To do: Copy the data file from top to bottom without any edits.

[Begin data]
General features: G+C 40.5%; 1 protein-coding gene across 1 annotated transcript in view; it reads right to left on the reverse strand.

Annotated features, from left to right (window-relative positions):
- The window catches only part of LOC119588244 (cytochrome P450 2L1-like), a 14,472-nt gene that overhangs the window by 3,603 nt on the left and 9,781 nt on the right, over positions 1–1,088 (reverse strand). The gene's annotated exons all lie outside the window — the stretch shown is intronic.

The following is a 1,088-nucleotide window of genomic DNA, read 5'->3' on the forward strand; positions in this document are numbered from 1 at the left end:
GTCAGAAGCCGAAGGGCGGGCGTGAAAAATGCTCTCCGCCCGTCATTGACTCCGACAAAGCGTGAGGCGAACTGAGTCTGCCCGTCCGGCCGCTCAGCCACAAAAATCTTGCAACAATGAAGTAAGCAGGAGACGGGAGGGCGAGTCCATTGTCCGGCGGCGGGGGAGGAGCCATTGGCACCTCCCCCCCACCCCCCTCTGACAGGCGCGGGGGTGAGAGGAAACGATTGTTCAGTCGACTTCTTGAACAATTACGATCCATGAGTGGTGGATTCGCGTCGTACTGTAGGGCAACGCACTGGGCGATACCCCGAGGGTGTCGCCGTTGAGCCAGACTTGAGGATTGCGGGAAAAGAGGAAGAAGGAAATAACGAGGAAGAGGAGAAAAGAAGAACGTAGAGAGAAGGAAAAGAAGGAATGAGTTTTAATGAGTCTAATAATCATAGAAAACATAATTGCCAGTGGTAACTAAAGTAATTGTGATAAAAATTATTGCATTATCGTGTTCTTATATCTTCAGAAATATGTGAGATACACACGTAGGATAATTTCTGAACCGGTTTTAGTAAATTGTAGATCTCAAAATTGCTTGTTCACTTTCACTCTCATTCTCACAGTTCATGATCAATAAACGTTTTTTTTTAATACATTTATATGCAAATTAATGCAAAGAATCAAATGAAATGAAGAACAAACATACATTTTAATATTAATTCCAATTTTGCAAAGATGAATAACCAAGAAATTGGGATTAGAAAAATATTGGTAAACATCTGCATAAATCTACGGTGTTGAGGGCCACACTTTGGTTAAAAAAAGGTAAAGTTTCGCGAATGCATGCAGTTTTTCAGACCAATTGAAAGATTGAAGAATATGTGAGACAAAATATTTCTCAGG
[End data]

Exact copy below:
General features: G+C 40.5%; 1 protein-coding gene across 1 annotated transcript in view; it reads right to left on the reverse strand.

Annotated features, from left to right (window-relative positions):
- The window catches only part of LOC119588244 (cytochrome P450 2L1-like), a 14,472-nt gene that overhangs the window by 3,603 nt on the left and 9,781 nt on the right, over positions 1–1,088 (reverse strand). The gene's annotated exons all lie outside the window — the stretch shown is intronic.

The following is a 1,088-nucleotide window of genomic DNA, read 5'->3' on the forward strand; positions in this document are numbered from 1 at the left end:
GTCAGAAGCCGAAGGGCGGGCGTGAAAAATGCTCTCCGCCCGTCATTGACTCCGACAAAGCGTGAGGCGAACTGAGTCTGCCCGTCCGGCCGCTCAGCCACAAAAATCTTGCAACAATGAAGTAAGCAGGAGACGGGAGGGCGAGTCCATTGTCCGGCGGCGGGGGAGGAGCCATTGGCACCTCCCCCCCACCCCCCTCTGACAGGCGCGGGGGTGAGAGGAAACGATTGTTCAGTCGACTTCTTGAACAATTACGATCCATGAGTGGTGGATTCGCGTCGTACTGTAGGGCAACGCACTGGGCGATACCCCGAGGGTGTCGCCGTTGAGCCAGACTTGAGGATTGCGGGAAAAGAGGAAGAAGGAAATAACGAGGAAGAGGAGAAAAGAAGAACGTAGAGAGAAGGAAAAGAAGGAATGAGTTTTAATGAGTCTAATAATCATAGAAAACATAATTGCCAGTGGTAACTAAAGTAATTGTGATAAAAATTATTGCATTATCGTGTTCTTATATCTTCAGAAATATGTGAGATACACACGTAGGATAATTTCTGAACCGGTTTTAGTAAATTGTAGATCTCAAAATTGCTTGTTCACTTTCACTCTCATTCTCACAGTTCATGATCAATAAACGTTTTTTTTTAATACATTTATATGCAAATTAATGCAAAGAATCAAATGAAATGAAGAACAAACATACATTTTAATATTAATTCCAATTTTGCAAAGATGAATAACCAAGAAATTGGGATTAGAAAAATATTGGTAAACATCTGCATAAATCTACGGTGTTGAGGGCCACACTTTGGTTAAAAAAAGGTAAAGTTTCGCGAATGCATGCAGTTTTTCAGACCAATTGAAAGATTGAAGAATATGTGAGACAAAATATTTCTCAGG